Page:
In Memoriam: Thomas Cestaro

Friday, May 3, 2024
by Levittown United Teachers Elementary Vice President, Donna DiPalo

Thomas Cestaro, my dad, was a teacher in Levittown for 37 years. For most of those years he taughtEnglish at Division Avenue High School. My dad coached basketball in his early teaching career. He was also known for running the National Honor Society and teaching a unique class called “Integrated Studies” with his colleague, Fred Goelz. The class covered English, social studies and the humanities. It was open only to seniors who earned three college credits for taking and passing the course. In the class, students would research and write about topics they were interested in and then share their research with their classmates. Fred and my dad taught this class for 13 years. I spoke recently with Fred. He recalled that my dad was a dynamic educator who knew how to relate to his students like no one else he had ever worked with. The Integrated Studies class was challenging. But, according to Fred, my dad encouraged his students to rise to the challenges and guided them to do their best work.

Over the last few months, I have heard from hundreds of my dad’s former students who have such great memories from being in his classes. They all shared amazing stories of how he impacted their lives, changed their perspectives on learning, and life, and helped them become productive, contributing members of society. So many of these students viewed my dad as their favorite teacher and remained in touch with him after they graduated. They would often invite him to their reunions or local gatherings to catch up. I remember seeing the yearbook he would bring home each June. Many times, the yearbook was dedicated to him. He truly loved teaching and his students felt it. My brother, sister and I all went to school for teaching. We saw what it was like to have a job that you could love doing. Why wouldn’t we want to do the same thing? My dad was tough, but he pushed us all to be the best we could be. He would often refer to his famous cousin, the legendary football coach, Vince Lombardi, to inspire his students or my siblings and me.  He would use Coach Lombardi’s famous saying, “The measure of who we are is what we do with what we have.”
My dad continued to contribute to the Levittown district in retirement. Although he did not start the Levittown Employees Memorial Mass, my dad was instrumental in keeping it going all these years after it began in 1970. Organizing the event each year was a huge undertaking for him, but one that he felt was so important. The mass helps all employees remember all the people that have worked hard to make the Levittown school district what it is today. Each December, at the mass, my dad would read the names of those employees who died throughout the year. In recent years, it was tough to see him honor some of his closest friends at the mass. He truly missed spending time with them, golfing with them, and reliving memories of their days in the classroom.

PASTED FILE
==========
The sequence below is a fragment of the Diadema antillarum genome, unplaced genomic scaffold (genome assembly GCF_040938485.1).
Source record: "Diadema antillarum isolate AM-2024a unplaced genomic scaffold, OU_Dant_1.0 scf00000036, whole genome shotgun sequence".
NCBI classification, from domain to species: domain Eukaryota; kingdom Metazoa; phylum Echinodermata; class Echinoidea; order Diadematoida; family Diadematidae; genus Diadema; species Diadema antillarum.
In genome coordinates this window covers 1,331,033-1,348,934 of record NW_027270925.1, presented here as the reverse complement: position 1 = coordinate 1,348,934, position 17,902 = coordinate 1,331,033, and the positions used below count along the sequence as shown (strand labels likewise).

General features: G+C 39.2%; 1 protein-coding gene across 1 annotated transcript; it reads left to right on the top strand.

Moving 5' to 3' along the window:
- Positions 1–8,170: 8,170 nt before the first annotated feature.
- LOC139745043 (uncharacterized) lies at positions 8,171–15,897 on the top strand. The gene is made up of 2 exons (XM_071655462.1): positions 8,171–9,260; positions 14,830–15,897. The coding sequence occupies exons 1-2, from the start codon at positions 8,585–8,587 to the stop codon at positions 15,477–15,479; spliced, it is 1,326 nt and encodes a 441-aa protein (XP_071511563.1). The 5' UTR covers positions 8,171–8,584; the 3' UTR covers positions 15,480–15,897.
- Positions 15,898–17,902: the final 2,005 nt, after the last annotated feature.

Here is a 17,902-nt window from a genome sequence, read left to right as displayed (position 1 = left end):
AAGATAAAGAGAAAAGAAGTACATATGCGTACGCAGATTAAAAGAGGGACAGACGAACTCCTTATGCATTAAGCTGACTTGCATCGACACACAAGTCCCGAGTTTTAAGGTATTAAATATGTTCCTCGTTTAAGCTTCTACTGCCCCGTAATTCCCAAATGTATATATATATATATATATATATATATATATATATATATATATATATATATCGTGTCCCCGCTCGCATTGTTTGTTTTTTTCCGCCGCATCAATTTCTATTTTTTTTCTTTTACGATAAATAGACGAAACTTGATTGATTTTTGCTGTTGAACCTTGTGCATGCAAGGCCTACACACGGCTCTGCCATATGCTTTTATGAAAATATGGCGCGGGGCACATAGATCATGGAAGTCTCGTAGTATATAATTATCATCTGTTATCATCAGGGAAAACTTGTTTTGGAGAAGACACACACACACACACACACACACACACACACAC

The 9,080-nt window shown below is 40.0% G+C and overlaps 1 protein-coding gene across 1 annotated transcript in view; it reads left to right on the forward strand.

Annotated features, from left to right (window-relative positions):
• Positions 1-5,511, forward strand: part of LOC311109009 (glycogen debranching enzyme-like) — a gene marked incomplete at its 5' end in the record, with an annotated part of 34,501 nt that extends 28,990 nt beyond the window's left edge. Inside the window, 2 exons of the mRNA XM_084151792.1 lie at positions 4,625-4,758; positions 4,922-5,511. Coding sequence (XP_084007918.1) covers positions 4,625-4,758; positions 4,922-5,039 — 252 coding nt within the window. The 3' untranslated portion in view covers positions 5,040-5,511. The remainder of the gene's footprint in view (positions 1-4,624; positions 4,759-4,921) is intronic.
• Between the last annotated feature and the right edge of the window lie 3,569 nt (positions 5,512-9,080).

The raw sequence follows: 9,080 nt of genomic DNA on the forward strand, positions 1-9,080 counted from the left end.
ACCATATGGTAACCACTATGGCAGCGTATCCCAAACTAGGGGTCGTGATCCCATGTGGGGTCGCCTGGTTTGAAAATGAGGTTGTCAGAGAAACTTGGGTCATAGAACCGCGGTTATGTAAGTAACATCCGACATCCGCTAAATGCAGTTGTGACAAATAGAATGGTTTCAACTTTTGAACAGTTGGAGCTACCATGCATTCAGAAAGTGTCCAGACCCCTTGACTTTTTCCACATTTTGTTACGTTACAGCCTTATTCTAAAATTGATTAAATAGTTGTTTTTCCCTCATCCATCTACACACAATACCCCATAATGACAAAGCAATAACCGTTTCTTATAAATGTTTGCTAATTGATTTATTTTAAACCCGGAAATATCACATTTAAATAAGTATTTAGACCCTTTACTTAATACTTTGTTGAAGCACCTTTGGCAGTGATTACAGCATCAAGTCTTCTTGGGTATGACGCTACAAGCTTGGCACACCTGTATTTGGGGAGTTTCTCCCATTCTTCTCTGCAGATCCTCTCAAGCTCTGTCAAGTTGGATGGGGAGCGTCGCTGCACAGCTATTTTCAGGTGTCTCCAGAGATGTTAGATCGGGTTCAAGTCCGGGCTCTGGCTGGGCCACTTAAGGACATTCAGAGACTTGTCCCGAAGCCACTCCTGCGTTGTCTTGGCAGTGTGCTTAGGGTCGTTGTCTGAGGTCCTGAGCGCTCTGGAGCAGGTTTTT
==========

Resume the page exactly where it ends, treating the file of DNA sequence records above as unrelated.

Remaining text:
My dad was a man who always kept his family as his number one. When I was growing up, he worked extra jobs just so my mom could be home to raise me and my siblings. He so enjoyed being a grandfather to his 7 grandchildren. He and my mom were at anything and everything that the grandkids did, from softball games to hockey games, gymnastics meets, award ceremonies, plays, and graduations, just to name a few. My dad also taught us so much about the importance of our family history. My dad and his brother grew up in a huge Italian family. His father was one of five and his mother was one of ten. We know every single member of both sides of the family and continue to keep in touch with our many, many cousins. Our reunions are priceless times spent hearing the stories of our family’s heritage. Every day, I feel my dad’s absence in so many ways. But I will always treasure the amazing memories I have of him, and I have no doubt that my family and I will keep alive the traditions he created. Thankfully, we have so much support around us because of the bonds my dad helped us build. 
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